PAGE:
Friday, October 11, 2013

Special to Cottonmouth: Faith and the Role of Government

In recent public statements, both Gov. Phil Bryant and Speaker of the House Philip Gunn have raised the issue of religion and how it affects their work in the public offices they hold.  Gov. Bryant told a group of school kids that Christianity “shapes his world view.” He went on to say that his Christian faith leads him to oppose abortion and support the display of nativity scenes on government property.  He has also opposed any and all efforts to create health care exchanges and has opposed Medicaid health insurance expansion.

Speaker Gunn said he opposes expansion of Medicaid health insurance coverage for the poor because, he argues, that his reading of the Bible indicates that “It is not the government’s job to take care of its citizens” and that “people should not look to the government for their provision, their dependence or their joy.”

I read these opinions and thought how different they are from how Christianity and the Bible inform my own world view. For the religious community, caring for the poor and the sick is a timeless obligation. And while clearly the church and the non-profit community have a role to play in fulfilling that obligation, I believe that the government, as a human institution created under the authority of God, also has a role to play. When we consider the expansion of Medicaid in Mississippi, for example, we are looking at an opportunity to fulfill Christ’s declaration that “these signs shall follow them that believe . . . they shall lay hands on the sick, and they shall recover.” (Mark, 16:17-18)  Certainly we cannot be like Jesus “healing all manner of sickness and all manner of disease among the people,” (Mathew, 4:23), but we can facilitate healing by offering health care to the hundreds of thousands of poor Mississippians who are currently uninsured through the expansion of the Medicaid program and a state-based health insurance exchange.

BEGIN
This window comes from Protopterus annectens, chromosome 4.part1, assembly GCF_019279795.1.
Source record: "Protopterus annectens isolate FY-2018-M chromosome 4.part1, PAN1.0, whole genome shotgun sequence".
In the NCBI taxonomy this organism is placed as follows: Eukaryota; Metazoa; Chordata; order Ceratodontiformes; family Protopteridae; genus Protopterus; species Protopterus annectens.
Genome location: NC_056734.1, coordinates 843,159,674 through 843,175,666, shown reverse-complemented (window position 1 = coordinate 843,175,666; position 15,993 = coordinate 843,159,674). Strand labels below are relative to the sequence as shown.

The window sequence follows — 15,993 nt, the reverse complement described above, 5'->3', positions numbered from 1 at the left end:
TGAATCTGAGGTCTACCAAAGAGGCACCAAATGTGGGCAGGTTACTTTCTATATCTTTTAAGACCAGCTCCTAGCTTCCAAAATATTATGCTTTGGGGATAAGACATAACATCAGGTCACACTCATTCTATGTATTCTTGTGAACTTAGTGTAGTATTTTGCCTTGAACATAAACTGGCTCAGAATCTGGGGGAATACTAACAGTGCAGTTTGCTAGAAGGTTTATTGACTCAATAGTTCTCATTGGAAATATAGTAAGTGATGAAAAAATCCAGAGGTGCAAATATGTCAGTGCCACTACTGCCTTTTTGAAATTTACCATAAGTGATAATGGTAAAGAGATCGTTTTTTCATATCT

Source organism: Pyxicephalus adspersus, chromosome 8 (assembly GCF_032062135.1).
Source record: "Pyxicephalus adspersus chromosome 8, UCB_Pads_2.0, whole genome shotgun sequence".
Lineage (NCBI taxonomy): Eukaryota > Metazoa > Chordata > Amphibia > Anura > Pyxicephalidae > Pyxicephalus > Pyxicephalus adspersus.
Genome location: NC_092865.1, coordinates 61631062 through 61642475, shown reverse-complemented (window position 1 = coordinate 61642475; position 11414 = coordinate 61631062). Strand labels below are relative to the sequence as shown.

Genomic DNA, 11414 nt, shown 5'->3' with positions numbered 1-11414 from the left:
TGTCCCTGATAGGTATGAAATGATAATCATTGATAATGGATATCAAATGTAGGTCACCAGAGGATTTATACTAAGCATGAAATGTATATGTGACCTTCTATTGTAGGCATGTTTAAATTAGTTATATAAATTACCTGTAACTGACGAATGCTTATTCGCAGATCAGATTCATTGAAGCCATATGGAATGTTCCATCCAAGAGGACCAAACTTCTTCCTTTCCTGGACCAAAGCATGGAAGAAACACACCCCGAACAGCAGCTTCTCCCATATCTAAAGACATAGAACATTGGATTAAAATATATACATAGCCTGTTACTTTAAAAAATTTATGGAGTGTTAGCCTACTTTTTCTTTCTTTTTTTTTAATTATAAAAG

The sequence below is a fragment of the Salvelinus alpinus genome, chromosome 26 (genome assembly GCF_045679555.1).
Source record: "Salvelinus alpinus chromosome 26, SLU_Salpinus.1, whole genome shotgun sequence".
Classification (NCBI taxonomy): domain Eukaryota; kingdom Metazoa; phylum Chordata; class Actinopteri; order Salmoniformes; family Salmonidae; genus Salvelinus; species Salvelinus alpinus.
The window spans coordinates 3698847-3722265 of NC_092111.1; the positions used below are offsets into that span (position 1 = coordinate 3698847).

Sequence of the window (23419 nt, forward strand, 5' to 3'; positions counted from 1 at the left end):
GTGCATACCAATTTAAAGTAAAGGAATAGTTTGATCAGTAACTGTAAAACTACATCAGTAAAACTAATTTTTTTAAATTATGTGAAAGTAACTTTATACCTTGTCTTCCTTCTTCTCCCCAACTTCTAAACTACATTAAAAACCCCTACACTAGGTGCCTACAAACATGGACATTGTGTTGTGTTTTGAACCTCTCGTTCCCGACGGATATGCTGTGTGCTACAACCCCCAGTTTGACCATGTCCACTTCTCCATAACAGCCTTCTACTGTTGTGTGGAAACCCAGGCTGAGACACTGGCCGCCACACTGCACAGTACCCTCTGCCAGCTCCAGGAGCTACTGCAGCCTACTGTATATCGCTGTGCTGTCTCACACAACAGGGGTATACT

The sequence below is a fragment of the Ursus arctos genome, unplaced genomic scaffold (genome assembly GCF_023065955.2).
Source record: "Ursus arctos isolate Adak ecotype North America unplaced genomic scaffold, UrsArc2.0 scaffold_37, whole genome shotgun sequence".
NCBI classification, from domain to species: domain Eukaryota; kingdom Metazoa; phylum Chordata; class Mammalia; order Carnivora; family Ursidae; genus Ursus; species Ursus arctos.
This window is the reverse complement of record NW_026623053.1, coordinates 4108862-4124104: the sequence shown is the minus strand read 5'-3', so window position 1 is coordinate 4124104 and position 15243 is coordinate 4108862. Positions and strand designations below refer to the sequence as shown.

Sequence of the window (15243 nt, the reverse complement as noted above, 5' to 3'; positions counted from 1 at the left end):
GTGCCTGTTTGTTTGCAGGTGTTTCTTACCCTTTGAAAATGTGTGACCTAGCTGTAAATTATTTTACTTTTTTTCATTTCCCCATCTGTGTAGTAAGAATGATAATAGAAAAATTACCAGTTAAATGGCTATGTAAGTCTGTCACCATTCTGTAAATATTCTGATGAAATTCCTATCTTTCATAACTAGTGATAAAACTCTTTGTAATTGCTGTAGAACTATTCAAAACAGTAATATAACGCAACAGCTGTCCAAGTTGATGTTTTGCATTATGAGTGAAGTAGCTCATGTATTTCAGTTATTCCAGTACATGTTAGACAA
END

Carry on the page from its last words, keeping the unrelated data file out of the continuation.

If, in fact, the government has no role to play in caring for its citizens, we would not sanction federal aid for hurricane victims. The federally subsidized flood insurance program would be totally privatized.  We would abandon the federal school lunch program. There would be no need for the Mississippi departments of health or mental health. We would shut down Meals on Wheels and the federal unemployment insurance program. Medicare and Medicaid would be eliminated. All federal assistance for the creation of small businesses would be repealed. Obviously the people of this state and this country, through their elected representatives, have decided that these government programs serve important social welfare needs.

Certainly the Speaker and the Governor should look to their faith to help guide the important decisions they make. However, neither they nor any other humans are infallible. There are many people of great faith who believe that Christ clearly calls on us to serve people in need, and this government “of the people, by the people, for the people” gives us one more way to do so.

For many Christians, caring for the poor, the sick the needy is a duty that comes from God. For that reason, God’s people should not stand aside when we have the opportunity to extend health insurance to thousands of low-income working Mississippians through the Medicaid program and a state-based health insurance exchange.

Cecil Brown
Mississippi House of Representatives
Jackson, MS

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